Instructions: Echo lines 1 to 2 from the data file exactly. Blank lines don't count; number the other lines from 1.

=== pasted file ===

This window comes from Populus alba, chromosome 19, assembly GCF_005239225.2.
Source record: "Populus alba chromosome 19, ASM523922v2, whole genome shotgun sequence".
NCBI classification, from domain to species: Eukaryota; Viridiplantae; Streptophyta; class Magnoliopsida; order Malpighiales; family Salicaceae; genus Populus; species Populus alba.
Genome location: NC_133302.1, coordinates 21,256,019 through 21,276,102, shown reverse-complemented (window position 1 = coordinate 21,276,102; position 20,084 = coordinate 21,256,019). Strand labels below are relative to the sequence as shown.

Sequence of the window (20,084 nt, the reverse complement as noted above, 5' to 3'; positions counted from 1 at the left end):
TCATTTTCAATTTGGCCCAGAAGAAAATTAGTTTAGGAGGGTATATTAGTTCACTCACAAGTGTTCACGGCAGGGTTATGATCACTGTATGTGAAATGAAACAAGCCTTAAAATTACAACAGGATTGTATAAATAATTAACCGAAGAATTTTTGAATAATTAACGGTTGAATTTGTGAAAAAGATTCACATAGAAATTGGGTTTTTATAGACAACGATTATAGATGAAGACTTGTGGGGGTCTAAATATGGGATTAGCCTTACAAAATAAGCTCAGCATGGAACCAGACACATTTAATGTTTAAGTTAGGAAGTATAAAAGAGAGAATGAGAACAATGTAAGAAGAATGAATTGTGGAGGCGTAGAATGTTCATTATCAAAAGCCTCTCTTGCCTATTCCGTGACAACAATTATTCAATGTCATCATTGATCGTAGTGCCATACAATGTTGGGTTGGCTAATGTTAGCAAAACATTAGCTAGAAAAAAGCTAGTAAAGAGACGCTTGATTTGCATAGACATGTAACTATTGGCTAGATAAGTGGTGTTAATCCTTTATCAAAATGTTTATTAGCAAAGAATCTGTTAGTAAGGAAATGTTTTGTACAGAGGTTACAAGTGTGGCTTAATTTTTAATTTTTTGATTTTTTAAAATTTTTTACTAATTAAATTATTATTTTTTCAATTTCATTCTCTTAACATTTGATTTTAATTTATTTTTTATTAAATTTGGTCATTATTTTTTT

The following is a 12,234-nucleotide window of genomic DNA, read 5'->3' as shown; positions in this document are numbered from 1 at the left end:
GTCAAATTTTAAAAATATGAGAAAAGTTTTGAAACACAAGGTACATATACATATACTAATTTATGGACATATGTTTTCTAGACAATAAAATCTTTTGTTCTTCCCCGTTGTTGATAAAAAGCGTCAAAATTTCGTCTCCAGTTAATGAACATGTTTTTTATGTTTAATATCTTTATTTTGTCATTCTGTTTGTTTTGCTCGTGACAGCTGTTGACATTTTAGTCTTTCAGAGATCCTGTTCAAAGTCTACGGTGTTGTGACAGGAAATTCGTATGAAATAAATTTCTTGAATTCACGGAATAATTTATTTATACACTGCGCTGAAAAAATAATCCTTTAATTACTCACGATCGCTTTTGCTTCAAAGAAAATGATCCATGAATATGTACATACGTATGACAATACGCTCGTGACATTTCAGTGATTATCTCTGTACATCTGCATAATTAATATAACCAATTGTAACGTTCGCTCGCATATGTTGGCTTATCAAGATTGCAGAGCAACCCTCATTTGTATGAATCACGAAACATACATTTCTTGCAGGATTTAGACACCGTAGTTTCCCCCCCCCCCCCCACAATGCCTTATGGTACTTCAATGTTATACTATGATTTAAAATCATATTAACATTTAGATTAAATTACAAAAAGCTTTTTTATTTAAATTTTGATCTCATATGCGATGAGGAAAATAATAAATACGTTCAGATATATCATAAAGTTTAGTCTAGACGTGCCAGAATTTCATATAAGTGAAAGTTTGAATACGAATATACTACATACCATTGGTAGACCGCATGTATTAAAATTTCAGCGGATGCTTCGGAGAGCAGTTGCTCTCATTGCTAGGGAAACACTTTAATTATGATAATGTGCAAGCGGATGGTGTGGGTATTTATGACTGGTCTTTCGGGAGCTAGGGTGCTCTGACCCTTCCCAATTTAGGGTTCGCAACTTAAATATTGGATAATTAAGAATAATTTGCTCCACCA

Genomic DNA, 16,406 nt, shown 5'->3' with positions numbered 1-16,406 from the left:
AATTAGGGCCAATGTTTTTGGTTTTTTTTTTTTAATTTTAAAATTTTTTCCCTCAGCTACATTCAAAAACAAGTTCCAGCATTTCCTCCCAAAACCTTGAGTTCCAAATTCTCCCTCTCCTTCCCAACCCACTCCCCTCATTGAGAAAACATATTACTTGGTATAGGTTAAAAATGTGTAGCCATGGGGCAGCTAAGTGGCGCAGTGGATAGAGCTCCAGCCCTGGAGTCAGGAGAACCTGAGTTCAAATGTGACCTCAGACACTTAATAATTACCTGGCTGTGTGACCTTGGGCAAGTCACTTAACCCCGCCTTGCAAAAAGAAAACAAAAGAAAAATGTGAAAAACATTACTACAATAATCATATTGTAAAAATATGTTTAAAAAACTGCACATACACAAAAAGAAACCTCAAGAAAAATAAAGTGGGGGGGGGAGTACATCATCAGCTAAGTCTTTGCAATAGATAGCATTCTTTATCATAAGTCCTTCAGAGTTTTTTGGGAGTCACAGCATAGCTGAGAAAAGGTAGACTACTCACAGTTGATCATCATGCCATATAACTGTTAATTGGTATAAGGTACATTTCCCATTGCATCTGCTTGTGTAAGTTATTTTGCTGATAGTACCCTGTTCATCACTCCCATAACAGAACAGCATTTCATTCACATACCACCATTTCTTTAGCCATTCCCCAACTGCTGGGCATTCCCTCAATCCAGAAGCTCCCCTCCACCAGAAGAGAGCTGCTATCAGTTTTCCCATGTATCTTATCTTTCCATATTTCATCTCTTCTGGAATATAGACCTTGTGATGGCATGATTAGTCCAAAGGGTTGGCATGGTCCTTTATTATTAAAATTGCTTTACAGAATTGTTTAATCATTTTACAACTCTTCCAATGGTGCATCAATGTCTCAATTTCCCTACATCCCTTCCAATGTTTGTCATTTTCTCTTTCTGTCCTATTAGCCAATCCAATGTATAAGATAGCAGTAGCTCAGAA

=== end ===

This window comes from Populus alba, chromosome 19, assembly GCF_005239225.2.
Source record: "Populus alba chromosome 19, ASM523922v2, whole genome shotgun sequence".